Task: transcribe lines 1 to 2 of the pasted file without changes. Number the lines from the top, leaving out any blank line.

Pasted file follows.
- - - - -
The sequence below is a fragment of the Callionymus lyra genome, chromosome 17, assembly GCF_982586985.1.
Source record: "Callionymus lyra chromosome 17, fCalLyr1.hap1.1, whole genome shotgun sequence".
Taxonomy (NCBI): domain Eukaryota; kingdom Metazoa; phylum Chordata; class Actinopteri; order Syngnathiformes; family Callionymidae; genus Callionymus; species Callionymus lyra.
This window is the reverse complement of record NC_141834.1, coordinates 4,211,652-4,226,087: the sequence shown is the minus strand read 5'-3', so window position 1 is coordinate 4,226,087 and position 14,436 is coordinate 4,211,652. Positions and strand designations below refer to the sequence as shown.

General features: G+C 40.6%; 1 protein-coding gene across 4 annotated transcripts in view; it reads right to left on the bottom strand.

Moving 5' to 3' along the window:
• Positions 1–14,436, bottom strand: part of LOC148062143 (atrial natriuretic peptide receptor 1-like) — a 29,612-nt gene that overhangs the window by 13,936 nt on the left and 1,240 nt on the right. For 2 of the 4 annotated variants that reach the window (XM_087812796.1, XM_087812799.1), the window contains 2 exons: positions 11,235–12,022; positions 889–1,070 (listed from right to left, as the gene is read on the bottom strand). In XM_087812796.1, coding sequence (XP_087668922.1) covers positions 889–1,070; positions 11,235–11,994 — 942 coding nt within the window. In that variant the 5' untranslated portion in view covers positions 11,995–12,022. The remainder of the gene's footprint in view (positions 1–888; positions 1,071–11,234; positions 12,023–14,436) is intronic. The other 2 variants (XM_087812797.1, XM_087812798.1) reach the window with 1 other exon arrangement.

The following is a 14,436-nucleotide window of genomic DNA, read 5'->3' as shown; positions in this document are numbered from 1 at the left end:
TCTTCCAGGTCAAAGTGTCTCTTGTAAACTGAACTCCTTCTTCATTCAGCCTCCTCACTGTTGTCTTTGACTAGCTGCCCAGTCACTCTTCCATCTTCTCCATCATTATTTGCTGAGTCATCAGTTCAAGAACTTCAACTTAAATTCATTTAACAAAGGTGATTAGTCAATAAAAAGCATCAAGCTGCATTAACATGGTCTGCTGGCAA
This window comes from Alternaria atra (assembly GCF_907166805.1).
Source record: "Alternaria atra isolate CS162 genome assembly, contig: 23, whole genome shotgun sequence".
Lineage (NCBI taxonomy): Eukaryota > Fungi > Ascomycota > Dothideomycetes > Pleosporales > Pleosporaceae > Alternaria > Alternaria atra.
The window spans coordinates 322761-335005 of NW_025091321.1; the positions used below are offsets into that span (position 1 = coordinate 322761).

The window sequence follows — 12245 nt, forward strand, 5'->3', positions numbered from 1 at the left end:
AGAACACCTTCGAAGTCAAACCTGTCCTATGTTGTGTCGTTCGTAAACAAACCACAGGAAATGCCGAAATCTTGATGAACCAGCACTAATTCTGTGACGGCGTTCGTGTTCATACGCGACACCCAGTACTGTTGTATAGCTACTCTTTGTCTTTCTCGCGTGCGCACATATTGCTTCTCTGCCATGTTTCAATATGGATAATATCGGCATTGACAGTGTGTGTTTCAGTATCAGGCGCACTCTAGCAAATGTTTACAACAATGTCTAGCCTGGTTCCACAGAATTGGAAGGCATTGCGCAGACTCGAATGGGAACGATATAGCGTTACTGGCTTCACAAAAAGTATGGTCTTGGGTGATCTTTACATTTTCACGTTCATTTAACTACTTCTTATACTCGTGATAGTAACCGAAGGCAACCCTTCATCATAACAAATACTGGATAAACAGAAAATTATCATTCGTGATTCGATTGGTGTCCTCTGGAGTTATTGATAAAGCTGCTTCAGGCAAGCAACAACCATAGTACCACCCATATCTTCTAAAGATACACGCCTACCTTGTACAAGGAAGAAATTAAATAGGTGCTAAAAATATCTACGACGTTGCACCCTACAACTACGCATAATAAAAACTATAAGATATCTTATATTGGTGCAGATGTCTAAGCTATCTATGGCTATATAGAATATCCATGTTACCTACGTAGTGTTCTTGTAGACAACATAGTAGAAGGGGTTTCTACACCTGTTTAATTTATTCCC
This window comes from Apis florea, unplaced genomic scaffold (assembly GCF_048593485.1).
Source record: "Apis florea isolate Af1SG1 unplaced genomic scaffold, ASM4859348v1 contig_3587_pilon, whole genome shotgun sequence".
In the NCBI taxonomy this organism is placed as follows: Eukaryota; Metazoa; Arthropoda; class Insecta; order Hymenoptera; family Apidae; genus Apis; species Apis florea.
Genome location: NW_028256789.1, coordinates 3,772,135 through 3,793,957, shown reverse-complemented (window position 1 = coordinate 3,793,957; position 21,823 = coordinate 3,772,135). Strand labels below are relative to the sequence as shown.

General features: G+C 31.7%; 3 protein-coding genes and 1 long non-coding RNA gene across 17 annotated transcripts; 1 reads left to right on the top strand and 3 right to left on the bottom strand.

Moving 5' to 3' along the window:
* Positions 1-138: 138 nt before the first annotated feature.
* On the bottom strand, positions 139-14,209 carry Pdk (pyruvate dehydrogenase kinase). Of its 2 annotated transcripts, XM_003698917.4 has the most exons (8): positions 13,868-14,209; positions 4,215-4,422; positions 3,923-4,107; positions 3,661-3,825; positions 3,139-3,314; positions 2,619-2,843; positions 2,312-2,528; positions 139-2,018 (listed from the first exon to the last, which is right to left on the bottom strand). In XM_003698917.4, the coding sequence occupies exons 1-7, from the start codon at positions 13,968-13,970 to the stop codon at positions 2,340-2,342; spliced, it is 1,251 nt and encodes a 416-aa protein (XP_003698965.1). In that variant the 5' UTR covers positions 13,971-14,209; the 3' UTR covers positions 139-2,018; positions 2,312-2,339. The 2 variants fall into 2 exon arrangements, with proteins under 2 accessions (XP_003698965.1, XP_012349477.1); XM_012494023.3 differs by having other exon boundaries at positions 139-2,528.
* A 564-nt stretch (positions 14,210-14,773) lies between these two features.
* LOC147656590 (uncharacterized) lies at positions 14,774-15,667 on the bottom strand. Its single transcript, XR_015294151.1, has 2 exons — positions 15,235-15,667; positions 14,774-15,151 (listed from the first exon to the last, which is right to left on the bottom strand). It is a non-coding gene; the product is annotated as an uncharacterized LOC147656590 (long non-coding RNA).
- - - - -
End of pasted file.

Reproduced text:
The sequence below is a fragment of the Callionymus lyra genome, chromosome 17, assembly GCF_982586985.1.
Source record: "Callionymus lyra chromosome 17, fCalLyr1.hap1.1, whole genome shotgun sequence".